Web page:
North West is home to South Africa's platinum mining industry, which, despite recent strife, has been a boon for economic activity in the region.
More about the flows of people from rural to urban areas is likely to be revealed when Statistics South Africa releases detailed data at the provincial and municipal levels.
Urbanisation is difficult to measure because it is happening constantly, according to Thuthukani Ndebele, researcher at the South African Institute for Race Relations.
He said migration figures suggested that the population not only sought jobs, but better services such as health and education.
The institute's research reveals that the five fastest-growing urban areas in 2011 were Polokwane (31.5%), Rustenburg (26.6%), Vanderbijlpark (21.2%), Nelspruit (20.8%) and Ekurhuleni (17.2%).
There were a number of reasons for the growth rates, measured as the proportional change in the population between 2001 and 2011, Ndebele said, and increases in the population could be coming off a relatively low base. A number of these places, particularly Polokwane, are surrounded by rural areas indicating that people want to move to the nearest centres to access jobs and services.
For many individuals looking to move an important consideration would simply be the closest "next best place", he said. This could explain the high inflows of people from the Eastern Cape to the Western Cape, with the latter representing the closest province offering more opportunity and services.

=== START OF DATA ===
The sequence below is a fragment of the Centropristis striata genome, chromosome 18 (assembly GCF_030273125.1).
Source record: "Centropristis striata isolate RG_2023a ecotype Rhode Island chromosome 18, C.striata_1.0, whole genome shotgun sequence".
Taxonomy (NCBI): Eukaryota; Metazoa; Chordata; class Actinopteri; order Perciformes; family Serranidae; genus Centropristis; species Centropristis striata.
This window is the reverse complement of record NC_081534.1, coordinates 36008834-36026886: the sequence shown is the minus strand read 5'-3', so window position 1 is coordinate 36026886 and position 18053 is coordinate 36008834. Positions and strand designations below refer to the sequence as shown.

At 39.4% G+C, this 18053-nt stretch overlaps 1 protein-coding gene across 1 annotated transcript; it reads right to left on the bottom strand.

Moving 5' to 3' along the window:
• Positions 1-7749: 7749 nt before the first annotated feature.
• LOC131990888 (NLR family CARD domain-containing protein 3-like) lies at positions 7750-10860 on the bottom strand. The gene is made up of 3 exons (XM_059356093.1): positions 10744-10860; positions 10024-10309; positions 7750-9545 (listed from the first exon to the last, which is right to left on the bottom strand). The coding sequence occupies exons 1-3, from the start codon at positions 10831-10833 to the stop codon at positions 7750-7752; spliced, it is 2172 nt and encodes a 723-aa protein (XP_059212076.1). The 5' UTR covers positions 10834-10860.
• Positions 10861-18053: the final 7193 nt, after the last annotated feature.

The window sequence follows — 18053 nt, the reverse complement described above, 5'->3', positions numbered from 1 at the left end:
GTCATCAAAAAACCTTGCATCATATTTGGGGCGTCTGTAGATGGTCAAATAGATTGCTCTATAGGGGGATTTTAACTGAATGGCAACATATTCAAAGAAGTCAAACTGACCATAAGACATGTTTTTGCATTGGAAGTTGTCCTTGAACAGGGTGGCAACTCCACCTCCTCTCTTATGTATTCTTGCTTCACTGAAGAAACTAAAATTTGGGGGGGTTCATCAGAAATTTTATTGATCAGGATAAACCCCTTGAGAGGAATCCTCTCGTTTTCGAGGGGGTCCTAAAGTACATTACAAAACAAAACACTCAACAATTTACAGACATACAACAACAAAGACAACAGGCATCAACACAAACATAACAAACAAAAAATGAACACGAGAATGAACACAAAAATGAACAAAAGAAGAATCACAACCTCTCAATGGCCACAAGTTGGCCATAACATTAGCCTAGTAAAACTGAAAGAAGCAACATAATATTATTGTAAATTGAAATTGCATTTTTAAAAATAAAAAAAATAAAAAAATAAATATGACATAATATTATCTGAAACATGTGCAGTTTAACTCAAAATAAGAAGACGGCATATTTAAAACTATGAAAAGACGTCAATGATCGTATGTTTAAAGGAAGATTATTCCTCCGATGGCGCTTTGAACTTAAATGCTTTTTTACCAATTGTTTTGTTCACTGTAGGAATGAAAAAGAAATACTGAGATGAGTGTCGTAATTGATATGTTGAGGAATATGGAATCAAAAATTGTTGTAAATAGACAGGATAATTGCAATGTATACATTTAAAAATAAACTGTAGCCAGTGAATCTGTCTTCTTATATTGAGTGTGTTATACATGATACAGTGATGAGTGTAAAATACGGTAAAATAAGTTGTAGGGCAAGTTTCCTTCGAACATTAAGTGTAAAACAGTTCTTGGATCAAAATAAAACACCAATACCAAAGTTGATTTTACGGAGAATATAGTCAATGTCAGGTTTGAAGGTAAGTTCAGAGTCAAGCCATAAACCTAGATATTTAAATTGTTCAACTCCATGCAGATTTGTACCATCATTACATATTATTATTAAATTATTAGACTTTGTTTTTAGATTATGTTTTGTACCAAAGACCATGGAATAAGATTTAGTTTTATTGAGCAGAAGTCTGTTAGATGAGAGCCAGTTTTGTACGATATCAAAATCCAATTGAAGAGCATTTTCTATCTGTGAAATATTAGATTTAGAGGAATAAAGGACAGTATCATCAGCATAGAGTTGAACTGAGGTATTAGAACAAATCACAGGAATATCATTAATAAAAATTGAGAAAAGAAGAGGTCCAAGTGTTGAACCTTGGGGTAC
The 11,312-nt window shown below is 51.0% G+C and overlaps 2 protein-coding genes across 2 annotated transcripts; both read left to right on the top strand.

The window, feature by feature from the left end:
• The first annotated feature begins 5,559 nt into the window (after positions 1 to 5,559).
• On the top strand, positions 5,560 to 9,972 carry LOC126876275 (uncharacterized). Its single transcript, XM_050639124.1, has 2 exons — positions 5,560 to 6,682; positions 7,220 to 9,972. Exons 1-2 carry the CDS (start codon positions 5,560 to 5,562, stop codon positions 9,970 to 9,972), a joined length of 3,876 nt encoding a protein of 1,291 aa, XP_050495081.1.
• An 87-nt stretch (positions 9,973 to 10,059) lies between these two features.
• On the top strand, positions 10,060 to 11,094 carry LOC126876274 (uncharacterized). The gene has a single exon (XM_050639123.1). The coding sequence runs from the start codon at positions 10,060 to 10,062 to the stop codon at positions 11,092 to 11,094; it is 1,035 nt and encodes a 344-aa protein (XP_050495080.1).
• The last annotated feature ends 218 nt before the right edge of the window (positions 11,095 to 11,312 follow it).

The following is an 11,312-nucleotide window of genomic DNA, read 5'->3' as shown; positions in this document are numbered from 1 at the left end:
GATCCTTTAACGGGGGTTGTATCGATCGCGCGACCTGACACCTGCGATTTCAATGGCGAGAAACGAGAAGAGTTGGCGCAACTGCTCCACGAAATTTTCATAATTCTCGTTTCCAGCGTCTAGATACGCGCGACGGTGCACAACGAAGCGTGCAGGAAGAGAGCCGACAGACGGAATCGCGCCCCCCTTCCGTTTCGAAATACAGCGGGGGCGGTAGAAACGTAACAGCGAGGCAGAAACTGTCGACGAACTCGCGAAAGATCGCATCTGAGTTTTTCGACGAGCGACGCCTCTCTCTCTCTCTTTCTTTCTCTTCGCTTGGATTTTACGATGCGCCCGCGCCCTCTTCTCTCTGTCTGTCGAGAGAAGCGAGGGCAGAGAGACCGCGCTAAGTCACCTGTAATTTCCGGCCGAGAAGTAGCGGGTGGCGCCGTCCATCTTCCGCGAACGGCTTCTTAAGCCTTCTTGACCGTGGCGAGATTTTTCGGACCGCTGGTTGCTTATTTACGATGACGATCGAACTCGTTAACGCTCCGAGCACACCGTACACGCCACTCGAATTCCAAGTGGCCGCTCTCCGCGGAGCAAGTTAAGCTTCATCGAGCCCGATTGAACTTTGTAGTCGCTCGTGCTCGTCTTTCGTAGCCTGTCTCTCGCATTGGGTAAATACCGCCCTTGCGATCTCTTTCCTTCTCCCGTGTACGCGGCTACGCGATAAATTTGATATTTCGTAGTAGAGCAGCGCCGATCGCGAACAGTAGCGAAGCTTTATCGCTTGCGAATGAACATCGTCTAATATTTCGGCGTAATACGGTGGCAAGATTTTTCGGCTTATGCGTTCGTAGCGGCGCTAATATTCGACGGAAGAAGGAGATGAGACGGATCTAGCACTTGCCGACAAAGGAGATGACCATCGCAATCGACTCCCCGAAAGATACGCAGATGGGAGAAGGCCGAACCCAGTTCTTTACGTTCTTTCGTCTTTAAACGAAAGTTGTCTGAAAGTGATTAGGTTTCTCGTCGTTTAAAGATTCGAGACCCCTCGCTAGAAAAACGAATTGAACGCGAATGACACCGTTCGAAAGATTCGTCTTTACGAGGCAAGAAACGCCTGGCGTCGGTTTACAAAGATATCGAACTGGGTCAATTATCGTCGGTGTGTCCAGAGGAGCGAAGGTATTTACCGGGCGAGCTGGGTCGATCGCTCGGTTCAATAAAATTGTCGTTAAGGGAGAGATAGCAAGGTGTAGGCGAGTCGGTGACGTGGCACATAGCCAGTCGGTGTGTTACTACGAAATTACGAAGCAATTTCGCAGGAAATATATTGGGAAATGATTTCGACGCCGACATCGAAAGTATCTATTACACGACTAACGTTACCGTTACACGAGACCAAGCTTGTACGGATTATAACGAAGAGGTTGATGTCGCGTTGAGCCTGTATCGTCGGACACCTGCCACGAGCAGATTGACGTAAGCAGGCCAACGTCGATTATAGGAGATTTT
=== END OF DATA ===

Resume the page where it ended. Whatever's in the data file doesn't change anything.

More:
Last year, in its local government budgets and expenditure review, the treasury flagged the difficulties that rural-urban migration was creating for service delivery and governance.
"In more rural jurisdictions, the out-migration of individuals to urban areas has been accompanied by falling average household sizes," the treasury said in the review. "This reduces the number of persons reached by each household service connection and simultaneously added to backlogs in the urban centres."
In larger urban areas, it said, the "process of rapid population growth and falling household size extended the service delivery challenge facing these municipalities".
The effect of immigration on rising urban populations could also not be ignored, said Ndebele. "Immigrants go straight to urban economic hubs."
It is difficult to measure immigrant numbers, given that many are not recorded. According to the census data, 9.5% of Gauteng's residents were born outside South Africa and 7.4% are not South African citizens.